By guest blogger Sofia Deleniv
Most people — even the non-psychologists among us — have at some point heard of the legendary marshmallow test, which measures the ability of preschool children to wait for a sweet treat. Researchers have found that the amount of time children are willing to wait for their marshmallow is surprisingly predictive of various life outcomes, such as educational attainment during adolescence, as well as social competence and resilience to stress throughout development. A recent fMRI brain scan study even found that people’s performance as kids is related to their ability to suppress their impulses, and is reflected in neurological signatures of cognitive control, 40 years later.
The test is clearly tapping into something crucial that shapes children’s futures to a considerable degree. But what exactly is it? Does the test capture an ability that is akin to intelligence or intrinsic cognitive control, or might performance be a marker of some other underlying factor — such as the privilege of living in a supportive home where children can develop the trust capacity that enables them to wait for a reward?
The list of potential explanations is long — and now it has received a surprising new addition from a study recently published in Psychological Science. Fengling Ma from Zhejiang Sci-Tech University and colleagues have discovered that children can radically improve their performance on the marshmallow test if they believe their social reputation might be at stake — an effect that begins to emerge as early as three years of age.
In the original experiments, conducted at Stanford University in the 1970s, preschool-age children were left in a room with a highly desired treat (e.g. a cookie or marshmallow), and a less appealing one — oftentimes a pretzel. They received the following offer: if they could wait for fifteen minutes on their own, they could eat their favourite treat. If the wait became unbearably long, they could always bring back the experimenter. But then they could only have the less exciting snack.
Waiting the full fifteen minutes is a challenge, especially if the treats are tauntingly on full display. Children participating in the original experiment waited an average of just over three minutes under these conditions. And the recent study found that waiting was just as difficult for more than 270 three- and four-year-olds from preschools in one Chinese city. In these experiments, children were asked to choose between a single instantaneous reward (a colourful sticker or a cookie), and double the reward if they waited quarter of an hour. Under baseline conditions, fewer than 25% of children had the patience to make it to the end.
But this figure dramatically changed in two other conditions, where children were made aware of the possibility that their performance might affect their reputation. Here, the experimenter told each child that either their teacher or friend would find out how long they ended up waiting for their reward. This had a radical impact on behaviour: 40% of children waited till the end when they thought their performance would be communicated to a peer, while almost 70% did so when they believed their teacher would find out about their wait.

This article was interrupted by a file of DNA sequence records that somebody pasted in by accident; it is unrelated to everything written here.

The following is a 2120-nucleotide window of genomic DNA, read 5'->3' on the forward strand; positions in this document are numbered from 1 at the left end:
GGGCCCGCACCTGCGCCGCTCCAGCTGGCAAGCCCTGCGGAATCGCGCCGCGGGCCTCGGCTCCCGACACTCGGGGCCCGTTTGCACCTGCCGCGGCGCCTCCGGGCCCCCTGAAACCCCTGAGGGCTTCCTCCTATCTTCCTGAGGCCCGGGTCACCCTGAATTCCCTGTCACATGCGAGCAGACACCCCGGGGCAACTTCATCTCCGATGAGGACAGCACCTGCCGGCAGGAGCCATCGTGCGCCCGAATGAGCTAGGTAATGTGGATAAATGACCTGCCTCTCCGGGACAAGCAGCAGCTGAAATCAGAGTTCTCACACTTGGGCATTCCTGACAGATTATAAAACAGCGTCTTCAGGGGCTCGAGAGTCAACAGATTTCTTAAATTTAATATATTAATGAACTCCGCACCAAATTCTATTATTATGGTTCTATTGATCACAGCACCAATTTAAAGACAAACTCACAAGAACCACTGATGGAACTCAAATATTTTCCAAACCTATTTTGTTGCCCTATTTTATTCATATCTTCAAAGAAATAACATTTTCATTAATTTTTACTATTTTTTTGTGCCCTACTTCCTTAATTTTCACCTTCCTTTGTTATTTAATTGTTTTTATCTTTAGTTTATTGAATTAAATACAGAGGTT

These results are interesting given that the experimenter did not explicitly mention to the children that waiting longer was a desirable behaviour. Instead, kids seemed to understand that patience is a socially valued attribute, and adjusted their behaviour in the hopes of being perceived favourably by other people. The fact that children waited longer when their teacher, as opposed to peer, was their theoretical spectator is intriguing. It implies that children as young as three can make sophisticated judgements about the value of their audience and strategically alter their behaviour to impress them.
The fact that a desire for social recognition radically improved children’s performance offers us much food for thought. For years, many researchers have assumed that the key to the marshmallow test’s ability to predict children’s future success lay in its ability to measure their cognitive control. There is, after all, clear value in being able to suppress impulses in favour of more deliberative behaviours. Alternatively, some researchers have argued, the test taps into some other cognitive skill that might have been shaped by a child’s environment. In this debate, largely centred on cognitive abilities, “soft” social skills have perhaps taken a backseat. And yet the new study points at a new, and previously unsuspected, ingredient of good marshmallow test performance: a child’s awareness of the behaviours people value, such as patience, might be just as important. Perhaps it is the marshmallow test’s ability to tap into social perceptiveness that holds the key to this simple test’s ability to predict future success, time and time again.
Post written by Sofia Deleniv for the BPS Research Digest. Sofia holds a degree in Experimental Psychology and has just completed her PhD in Neuroscience at the University of Oxford, where she investigated sensory processing using a mix of electrophysiology and computer modelling. In 2015, she decided to try her hand at science writing by starting her blog ‘The Neurosphere‘. Since then, her work has appeared in magazines such as the New Scientist and Discover. You can visit her Twitter feed for updates on her written work and other exciting bits of science.
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